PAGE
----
Monday, December 17, 2012

On the Topic Of NHL Contraction

As I've tried to avoid lockout talk, I did see something that should be a discussion point and should have been a discussion point for this lockout-- the idea of contraction, something that hasn't happened since the Cleveland Barons in 1979. Luckily, someone much smarter and more well-known than I has made that a new discussion point-- especially with all that legal wrangling going on right now. Here's what Pierre Lebrun had to say in his latest article:
"I'm not sure the NHL returns with 30 teams on the other side of a lost season. Can the weaker markets truly survive this? That's damage both sides would feel."
Even Forbes has made the argument for contraction, thinking it could be the best hope and saying Western and Southern teams aren't hockey markets and the "fans" are "fans" at all. They know something about money, but I don't know about pleasing the masses.

If that were to happen, it could do much more damage to the revenue stream and how it is divided or proposed to be divided in any projection that comes out. Sure, the lower teams wouldn't bring in much revenue; but any hit would skew the boat one way or another.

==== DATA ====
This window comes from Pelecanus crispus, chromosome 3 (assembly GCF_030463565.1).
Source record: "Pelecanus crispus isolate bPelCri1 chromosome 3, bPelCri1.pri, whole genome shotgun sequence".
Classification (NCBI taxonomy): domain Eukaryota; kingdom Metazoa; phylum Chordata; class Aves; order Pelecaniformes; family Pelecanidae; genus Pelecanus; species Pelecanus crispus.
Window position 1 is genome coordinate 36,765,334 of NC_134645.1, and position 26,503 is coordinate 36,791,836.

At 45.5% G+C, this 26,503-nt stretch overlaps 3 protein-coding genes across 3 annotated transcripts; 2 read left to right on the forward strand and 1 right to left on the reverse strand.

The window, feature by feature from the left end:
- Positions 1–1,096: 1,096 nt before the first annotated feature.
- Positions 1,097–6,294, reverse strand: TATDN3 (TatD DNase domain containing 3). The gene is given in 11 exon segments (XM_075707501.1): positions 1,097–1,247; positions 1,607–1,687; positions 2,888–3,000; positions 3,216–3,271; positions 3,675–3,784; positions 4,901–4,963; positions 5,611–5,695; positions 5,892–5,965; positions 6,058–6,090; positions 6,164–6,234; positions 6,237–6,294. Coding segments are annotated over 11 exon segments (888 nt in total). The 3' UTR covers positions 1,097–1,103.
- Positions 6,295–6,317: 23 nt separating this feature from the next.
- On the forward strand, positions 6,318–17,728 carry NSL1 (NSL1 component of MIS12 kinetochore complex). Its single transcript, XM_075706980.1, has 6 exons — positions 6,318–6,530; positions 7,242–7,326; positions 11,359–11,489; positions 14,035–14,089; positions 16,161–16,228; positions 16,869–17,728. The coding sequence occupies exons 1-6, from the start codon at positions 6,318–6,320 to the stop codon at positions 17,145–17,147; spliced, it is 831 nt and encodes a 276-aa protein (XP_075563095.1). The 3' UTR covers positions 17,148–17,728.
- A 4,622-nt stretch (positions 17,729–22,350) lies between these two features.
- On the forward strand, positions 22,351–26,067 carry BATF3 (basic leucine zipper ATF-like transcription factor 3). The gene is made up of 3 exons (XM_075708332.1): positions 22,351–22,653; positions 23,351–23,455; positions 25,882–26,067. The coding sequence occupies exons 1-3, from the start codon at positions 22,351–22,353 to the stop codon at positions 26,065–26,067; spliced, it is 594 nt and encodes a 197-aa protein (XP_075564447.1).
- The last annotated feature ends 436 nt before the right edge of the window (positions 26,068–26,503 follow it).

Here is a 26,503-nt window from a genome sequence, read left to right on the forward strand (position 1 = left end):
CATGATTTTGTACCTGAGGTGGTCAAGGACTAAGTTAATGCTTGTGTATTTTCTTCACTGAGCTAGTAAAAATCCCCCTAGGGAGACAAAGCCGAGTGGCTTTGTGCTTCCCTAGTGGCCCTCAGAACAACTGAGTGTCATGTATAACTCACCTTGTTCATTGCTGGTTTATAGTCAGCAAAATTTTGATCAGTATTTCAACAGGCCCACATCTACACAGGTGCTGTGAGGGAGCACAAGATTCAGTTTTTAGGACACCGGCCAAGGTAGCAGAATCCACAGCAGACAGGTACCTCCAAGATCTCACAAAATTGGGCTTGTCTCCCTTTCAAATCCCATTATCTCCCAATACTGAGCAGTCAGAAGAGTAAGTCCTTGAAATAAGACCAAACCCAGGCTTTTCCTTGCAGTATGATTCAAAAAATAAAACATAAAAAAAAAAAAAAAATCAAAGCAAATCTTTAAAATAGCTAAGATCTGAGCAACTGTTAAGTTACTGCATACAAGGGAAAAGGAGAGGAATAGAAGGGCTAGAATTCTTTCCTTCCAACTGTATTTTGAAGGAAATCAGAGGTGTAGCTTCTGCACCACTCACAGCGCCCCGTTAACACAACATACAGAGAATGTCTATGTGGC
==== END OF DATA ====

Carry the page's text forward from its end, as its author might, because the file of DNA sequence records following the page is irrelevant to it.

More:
Of course, the question becomes-- how many teams do you cut to make the league healthy again?? Is it two, four, 10?? The question will vary depending upon what people believe from their own view. And while the lower market teams would take away some money-- those teams could be the ones bleeding the money, as well-- thus making their elimination something that could keep the league healthy under whomever terms and conditions the NHL and NHLPA agree on.

That said, that's going to hurt the NHLPA as well for the obvious reason of jobs being lost by the players. Even if two teams are gone, that makes 64 players without jobs (based on the 23 players per roster ideal) and you can bet Don Fehr won't like that one bit...which means that Bettman and the Board of Governors could be touting this as a possibility soon.

Which is what makes this whole lockout posturing insane. But we all knew that.

In any case, the idea of contraction is something that could make the league better off than it is right now because it could cut cost of travel, lessen the amount of money lost, and while losing revenue in some sorts; it'll be for the greater health of the league and revenue sharing if something were to happen. Personally, I wouldn't mind seeing a couple teams taken out for the health of the league, but the fans who would suffer would probably revolt as it were-- though when has the NHL thought of the fans, am I right, folks??

Expect this to be the new talking point as this battle goes around and around into possibly the New Year. Unless there's a Christmas or Festivus Miracle, this thing will go on and on with teams, players, and fans hurting-- but maybe some other leagues reaping the benefits-- hockey or otherwise.

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